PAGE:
Giving Back

Income and Ecological Footprint

Here’s another area where the gap between the rich and the poor plays out and it’s something to think about.

A study by the Canadian Centre for Policy Alternatives found that the wealthiest 10 per cent of the population have about 2.5 times the negative impact on the environment as those in the bottom 10 per cent.

The estimate was made using so-called ecological footprints, or the amount of land needed to create the goods people consume to support their lifestyles. For households at the top 10 per cent of the income ladder, earning about $156,000 annually after taxes and transfers, the footprint amounts to an average of 12.4 hectares per person. For households in the bottom tenth, living on an average of $11,500 a year, the footprint is only five hectares per person. The average Canadian uses 7.6 hectares.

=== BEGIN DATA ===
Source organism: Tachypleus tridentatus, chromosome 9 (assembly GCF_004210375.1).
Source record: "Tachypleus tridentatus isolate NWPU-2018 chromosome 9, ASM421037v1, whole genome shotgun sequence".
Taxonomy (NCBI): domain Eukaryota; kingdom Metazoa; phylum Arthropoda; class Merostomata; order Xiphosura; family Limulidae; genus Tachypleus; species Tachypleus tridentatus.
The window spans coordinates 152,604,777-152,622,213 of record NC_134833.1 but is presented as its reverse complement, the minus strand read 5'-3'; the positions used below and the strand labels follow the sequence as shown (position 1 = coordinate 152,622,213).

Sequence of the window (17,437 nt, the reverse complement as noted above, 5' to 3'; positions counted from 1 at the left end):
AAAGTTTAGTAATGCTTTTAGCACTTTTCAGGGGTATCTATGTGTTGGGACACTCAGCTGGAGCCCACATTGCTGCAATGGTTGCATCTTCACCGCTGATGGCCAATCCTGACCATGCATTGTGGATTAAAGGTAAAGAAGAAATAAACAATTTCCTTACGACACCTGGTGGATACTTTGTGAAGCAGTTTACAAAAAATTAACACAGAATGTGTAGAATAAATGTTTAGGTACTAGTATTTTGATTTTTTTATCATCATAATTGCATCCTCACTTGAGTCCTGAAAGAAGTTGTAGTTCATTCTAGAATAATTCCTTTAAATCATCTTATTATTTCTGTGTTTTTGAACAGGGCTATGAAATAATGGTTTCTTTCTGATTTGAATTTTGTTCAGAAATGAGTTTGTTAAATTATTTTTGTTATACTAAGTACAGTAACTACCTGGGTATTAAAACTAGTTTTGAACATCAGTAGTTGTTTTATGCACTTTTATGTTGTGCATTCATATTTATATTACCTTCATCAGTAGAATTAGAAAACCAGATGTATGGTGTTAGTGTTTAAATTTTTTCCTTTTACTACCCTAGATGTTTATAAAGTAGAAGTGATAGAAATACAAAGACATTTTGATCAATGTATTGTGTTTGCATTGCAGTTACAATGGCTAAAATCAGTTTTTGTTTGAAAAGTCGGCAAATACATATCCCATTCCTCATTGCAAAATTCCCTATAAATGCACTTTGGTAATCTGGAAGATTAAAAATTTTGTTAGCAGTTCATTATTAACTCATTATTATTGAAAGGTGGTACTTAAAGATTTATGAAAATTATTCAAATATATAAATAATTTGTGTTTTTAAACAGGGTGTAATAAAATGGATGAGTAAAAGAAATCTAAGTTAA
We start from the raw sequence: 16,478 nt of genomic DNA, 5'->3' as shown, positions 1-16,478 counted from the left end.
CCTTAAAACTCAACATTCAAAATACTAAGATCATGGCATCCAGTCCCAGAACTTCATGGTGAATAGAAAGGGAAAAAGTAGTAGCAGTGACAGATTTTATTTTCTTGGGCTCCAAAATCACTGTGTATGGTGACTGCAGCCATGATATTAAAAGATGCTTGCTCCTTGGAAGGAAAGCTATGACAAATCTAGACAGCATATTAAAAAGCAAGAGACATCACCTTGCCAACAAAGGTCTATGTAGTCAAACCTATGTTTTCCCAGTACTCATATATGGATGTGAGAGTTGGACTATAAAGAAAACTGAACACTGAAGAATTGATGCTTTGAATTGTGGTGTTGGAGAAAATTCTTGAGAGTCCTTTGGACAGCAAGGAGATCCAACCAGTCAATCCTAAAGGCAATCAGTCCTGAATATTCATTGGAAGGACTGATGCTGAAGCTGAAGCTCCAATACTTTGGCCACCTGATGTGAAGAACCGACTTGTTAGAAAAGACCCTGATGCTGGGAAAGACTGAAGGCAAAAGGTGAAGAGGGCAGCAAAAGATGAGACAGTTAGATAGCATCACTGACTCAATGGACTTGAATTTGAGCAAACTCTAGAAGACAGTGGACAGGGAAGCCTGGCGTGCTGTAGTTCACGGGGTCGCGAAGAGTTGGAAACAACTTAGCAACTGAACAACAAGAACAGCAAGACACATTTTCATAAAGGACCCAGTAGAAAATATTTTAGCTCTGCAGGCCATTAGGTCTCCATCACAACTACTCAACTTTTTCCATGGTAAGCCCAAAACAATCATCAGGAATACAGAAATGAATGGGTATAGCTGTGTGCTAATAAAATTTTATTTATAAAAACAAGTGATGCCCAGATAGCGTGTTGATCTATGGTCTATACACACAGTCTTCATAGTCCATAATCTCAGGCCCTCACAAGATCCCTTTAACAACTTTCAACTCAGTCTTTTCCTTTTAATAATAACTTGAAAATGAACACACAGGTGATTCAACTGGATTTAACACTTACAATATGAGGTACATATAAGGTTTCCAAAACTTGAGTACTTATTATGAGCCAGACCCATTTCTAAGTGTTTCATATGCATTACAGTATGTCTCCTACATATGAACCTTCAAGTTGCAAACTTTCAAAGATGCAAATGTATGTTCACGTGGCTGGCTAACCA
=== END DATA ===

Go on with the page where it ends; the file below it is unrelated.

Some key reasons for the income difference – richer people have larger homes, more cars, and they travel more.

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